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Health, food and wellness from MU Extension Specialist Melissa Bess
Flexible salsa recipe
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About this blog
By Melissa Bess
My name is Melissa Bess. I am a Nutrition and Health Education Specialist with University of Missouri Extension. This health and wellness blog started as a way to help improve MU Extension faculty and staff wellness but has grown to a much larger ...
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MU Extension Health and Wellness
My name is Melissa Bess. I am a Nutrition and Health Education Specialist with University of Missouri Extension. This health and wellness blog started as a way to help improve MU Extension faculty and staff wellness but has grown to a much larger audience. Follow me, share with others, bookmark this page, leave comments, and enjoy.
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Sept. 26, 2013 5:30 p.m.

In the salsa canning classes from MU Extension's food preservation series, many participants ask if they can use their own recipe to can salsa. The answer to that is no, due to safety reasons.

Salsas are a mix of low acid (peppers, onions) and mid- to high-acid (tomatoes, lemon juice/vinegar) ingredients. If the proportion of those is off and the salsa is not acidic enough, botulism can survive the canning process and possibly make someone sick. Botulism does not like an acidic environment, so it is vital to make sure we follow a tested recipe with enough acidity to safely can our salsa in a boiling water bath canner. That's why low-acid foods are canned in a pressure canner, the temperature is much higher and will kill any botulism spores. Acidic foods (like a tested salsa recipe, as well as fruits, jams/jellies, pickles) can be canned in a boiling water bath canner. The National Center for Home Food Preservation has more information about safety on their "Ensuring Safe Canned Foods" webpage.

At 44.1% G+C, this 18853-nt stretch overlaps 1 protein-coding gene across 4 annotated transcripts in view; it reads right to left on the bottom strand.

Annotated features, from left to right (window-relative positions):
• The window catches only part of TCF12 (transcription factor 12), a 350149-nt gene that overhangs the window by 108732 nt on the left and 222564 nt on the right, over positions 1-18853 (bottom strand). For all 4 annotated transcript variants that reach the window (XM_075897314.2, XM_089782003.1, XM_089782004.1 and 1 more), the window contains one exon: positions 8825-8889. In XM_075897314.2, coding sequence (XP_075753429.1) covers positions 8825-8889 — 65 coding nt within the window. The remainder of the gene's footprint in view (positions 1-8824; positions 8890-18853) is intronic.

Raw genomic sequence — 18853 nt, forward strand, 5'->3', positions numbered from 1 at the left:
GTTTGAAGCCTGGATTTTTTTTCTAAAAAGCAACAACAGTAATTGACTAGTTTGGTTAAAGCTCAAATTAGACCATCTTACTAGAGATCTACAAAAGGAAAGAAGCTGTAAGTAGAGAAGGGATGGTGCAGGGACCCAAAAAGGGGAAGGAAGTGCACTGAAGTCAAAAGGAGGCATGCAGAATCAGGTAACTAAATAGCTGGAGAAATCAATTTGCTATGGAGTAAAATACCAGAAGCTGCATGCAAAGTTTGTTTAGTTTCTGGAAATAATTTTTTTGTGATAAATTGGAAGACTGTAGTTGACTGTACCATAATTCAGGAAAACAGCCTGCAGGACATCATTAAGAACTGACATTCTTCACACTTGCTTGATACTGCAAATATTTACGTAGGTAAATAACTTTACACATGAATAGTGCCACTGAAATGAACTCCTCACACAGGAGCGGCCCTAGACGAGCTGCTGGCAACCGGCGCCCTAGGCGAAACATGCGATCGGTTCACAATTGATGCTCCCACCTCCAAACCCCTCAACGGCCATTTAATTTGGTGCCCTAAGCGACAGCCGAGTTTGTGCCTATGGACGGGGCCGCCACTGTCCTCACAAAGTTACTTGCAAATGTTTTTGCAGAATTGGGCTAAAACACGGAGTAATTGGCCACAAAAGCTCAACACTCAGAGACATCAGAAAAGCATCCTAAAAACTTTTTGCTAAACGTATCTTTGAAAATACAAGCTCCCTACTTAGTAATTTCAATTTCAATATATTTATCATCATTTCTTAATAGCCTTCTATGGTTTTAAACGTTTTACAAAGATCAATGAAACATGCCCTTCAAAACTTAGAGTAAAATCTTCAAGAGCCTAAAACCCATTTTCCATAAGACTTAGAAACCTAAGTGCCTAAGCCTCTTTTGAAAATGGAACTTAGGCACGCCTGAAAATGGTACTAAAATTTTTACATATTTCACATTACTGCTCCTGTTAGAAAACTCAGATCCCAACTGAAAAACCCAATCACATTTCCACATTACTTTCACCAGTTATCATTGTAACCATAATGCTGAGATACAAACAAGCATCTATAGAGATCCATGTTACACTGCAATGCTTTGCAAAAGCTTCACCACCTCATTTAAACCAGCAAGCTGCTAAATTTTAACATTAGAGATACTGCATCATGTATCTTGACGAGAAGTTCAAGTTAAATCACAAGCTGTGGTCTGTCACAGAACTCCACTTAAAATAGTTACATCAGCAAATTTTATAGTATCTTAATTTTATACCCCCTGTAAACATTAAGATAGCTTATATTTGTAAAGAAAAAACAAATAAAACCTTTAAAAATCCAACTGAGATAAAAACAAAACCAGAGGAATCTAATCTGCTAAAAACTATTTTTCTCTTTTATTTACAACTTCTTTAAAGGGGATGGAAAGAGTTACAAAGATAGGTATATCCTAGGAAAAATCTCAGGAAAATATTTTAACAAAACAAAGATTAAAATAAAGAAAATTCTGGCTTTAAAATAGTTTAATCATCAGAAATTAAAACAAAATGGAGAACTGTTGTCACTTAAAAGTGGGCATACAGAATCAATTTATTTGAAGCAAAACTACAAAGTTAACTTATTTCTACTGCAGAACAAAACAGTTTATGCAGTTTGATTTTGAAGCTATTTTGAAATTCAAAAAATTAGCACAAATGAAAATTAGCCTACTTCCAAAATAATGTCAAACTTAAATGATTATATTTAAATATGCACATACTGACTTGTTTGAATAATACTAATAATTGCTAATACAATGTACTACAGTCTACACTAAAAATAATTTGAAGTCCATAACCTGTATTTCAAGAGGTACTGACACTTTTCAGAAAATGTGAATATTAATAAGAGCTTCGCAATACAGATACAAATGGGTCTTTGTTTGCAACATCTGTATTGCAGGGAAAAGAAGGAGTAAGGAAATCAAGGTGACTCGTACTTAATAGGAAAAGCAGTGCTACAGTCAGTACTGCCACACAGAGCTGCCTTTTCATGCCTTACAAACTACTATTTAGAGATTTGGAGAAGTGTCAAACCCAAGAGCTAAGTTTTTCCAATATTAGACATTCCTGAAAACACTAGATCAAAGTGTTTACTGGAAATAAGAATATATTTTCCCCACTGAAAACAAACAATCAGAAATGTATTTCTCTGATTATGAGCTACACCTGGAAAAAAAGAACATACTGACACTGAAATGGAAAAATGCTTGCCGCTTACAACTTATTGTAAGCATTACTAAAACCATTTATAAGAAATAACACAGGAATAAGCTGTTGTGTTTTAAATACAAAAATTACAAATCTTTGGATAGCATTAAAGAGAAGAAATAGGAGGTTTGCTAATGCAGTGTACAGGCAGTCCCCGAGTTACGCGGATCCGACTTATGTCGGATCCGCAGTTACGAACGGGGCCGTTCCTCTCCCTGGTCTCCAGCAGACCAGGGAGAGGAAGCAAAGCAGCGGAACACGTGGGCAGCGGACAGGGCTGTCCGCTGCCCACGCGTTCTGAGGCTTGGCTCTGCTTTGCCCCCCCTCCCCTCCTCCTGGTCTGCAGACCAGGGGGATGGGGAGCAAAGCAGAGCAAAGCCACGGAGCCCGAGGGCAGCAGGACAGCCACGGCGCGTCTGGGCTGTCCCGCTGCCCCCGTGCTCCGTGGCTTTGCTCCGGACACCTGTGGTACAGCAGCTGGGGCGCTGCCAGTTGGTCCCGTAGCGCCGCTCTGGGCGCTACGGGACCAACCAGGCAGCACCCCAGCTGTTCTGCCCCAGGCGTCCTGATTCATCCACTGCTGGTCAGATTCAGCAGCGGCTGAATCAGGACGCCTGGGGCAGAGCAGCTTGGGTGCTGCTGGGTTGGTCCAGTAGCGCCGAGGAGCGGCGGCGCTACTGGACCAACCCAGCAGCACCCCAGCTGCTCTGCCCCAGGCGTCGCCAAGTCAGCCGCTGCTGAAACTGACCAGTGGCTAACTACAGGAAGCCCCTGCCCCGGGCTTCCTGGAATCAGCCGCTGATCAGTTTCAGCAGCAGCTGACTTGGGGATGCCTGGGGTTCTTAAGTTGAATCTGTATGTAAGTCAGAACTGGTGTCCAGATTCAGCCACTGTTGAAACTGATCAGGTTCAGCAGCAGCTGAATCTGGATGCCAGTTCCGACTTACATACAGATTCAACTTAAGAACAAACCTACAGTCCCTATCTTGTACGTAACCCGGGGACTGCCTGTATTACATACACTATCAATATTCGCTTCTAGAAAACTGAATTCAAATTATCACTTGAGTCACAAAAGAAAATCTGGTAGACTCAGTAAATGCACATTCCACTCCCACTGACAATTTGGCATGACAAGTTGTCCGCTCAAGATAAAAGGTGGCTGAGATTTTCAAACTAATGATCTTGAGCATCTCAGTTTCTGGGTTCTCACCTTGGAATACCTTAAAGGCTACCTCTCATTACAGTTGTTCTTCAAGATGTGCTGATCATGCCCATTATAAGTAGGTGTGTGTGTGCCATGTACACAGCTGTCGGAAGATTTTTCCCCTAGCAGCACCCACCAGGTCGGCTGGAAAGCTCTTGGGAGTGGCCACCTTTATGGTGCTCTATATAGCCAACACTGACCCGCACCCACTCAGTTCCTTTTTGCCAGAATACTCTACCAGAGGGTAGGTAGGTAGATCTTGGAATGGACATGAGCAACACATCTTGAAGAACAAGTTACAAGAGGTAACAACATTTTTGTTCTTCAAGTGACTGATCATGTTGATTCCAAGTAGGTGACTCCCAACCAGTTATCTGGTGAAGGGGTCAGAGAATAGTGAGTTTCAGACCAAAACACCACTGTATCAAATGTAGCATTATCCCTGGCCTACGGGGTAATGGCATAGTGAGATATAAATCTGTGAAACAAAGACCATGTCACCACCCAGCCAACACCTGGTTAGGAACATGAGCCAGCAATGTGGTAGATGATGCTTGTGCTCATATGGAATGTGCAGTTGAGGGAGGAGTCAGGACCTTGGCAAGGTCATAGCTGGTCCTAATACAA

It is only recommended to use a tested recipe to can salsa, such as one from Ball Blue Book, USDA, National Center for Home Food Preservation, or a state Cooperative Extension (like University of Missouri Extension). It is perfectly fine to make your own recipe and freeze the salsa, or eat it fresh.

There is no inexpensive way to test homemade salsa recipes, but recently the National Center for Home Food Preservation tested and released a "choice" salsa recipe.

This recipe uses 6 cups of tomatoes, 9 cups of peppers/onions (you can choose the types of onions and peppers and what combination you want, but it must equal 9 cups), 1 1/2 cups of commercial lemon juice, and 3 teaspoons canning or pickling salt. Make sure you read through all of the instructions to properly prepare the ingredients.

You must also know your altitude before using a boiling water bath canning because the processing time will vary depending on altitude. In Missouri, you can find a map of the altitudes on the MU Extension guide sheet, "Before You Start to Can, Learn the Basics."

Other resources:

National Center for Home Food Preservation

National Center for Home Food Preservation choice salsa recipe

MU Extension Home Food Preservation guide sheets

MU Extension Tantalizing Tomatoes guide sheet



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